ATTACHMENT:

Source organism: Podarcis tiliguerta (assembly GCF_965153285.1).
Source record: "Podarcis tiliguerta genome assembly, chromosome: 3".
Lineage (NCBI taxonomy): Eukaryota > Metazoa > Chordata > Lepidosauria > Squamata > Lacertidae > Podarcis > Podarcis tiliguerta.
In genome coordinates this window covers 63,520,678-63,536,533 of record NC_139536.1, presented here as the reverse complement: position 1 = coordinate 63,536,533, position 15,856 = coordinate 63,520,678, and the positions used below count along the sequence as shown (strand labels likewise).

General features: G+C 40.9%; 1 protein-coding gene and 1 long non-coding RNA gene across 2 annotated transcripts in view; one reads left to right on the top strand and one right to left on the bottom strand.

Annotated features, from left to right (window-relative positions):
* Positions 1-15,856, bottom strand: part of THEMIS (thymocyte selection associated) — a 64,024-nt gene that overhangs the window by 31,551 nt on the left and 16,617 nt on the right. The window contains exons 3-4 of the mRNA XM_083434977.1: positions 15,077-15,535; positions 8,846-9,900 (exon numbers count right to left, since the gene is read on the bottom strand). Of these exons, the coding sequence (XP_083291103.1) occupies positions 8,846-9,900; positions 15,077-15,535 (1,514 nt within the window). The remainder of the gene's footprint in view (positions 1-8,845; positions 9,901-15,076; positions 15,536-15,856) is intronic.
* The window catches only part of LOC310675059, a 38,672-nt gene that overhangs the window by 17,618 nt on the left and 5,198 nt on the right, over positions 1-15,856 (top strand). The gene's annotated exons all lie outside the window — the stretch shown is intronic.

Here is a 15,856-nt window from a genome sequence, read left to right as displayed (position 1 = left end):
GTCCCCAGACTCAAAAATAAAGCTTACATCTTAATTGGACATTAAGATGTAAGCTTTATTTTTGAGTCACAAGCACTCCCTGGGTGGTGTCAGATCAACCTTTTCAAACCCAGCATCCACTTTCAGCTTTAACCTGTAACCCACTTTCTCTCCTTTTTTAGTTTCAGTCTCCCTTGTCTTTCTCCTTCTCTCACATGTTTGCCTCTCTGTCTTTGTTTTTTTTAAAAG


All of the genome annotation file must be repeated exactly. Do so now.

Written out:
Source organism: Podarcis tiliguerta (assembly GCF_965153285.1).
Source record: "Podarcis tiliguerta genome assembly, chromosome: 3".
Lineage (NCBI taxonomy): Eukaryota > Metazoa > Chordata > Lepidosauria > Squamata > Lacertidae > Podarcis > Podarcis tiliguerta.
In genome coordinates this window covers 63,520,678-63,536,533 of record NC_139536.1, presented here as the reverse complement: position 1 = coordinate 63,536,533, position 15,856 = coordinate 63,520,678, and the positions used below count along the sequence as shown (strand labels likewise).

General features: G+C 40.9%; 1 protein-coding gene and 1 long non-coding RNA gene across 2 annotated transcripts in view; one reads left to right on the top strand and one right to left on the bottom strand.

Annotated features, from left to right (window-relative positions):
* Positions 1-15,856, bottom strand: part of THEMIS (thymocyte selection associated) — a 64,024-nt gene that overhangs the window by 31,551 nt on the left and 16,617 nt on the right. The window contains exons 3-4 of the mRNA XM_083434977.1: positions 15,077-15,535; positions 8,846-9,900 (exon numbers count right to left, since the gene is read on the bottom strand). Of these exons, the coding sequence (XP_083291103.1) occupies positions 8,846-9,900; positions 15,077-15,535 (1,514 nt within the window). The remainder of the gene's footprint in view (positions 1-8,845; positions 9,901-15,076; positions 15,536-15,856) is intronic.
* The window catches only part of LOC310675059, a 38,672-nt gene that overhangs the window by 17,618 nt on the left and 5,198 nt on the right, over positions 1-15,856 (top strand). The gene's annotated exons all lie outside the window — the stretch shown is intronic.

Here is a 15,856-nt window from a genome sequence, read left to right as displayed (position 1 = left end):
GTCCCCAGACTCAAAAATAAAGCTTACATCTTAATTGGACATTAAGATGTAAGCTTTATTTTTGAGTCACAAGCACTCCCTGGGTGGTGTCAGATCAACCTTTTCAAACCCAGCATCCACTTTCAGCTTTAACCTGTAACCCACTTTCTCTCCTTTTTTAGTTTCAGTCTCCCTTGTCTTTCTCCTTCTCTCACATGTTTGCCTCTCTGTCTTTGTTTTTTTTAAAAG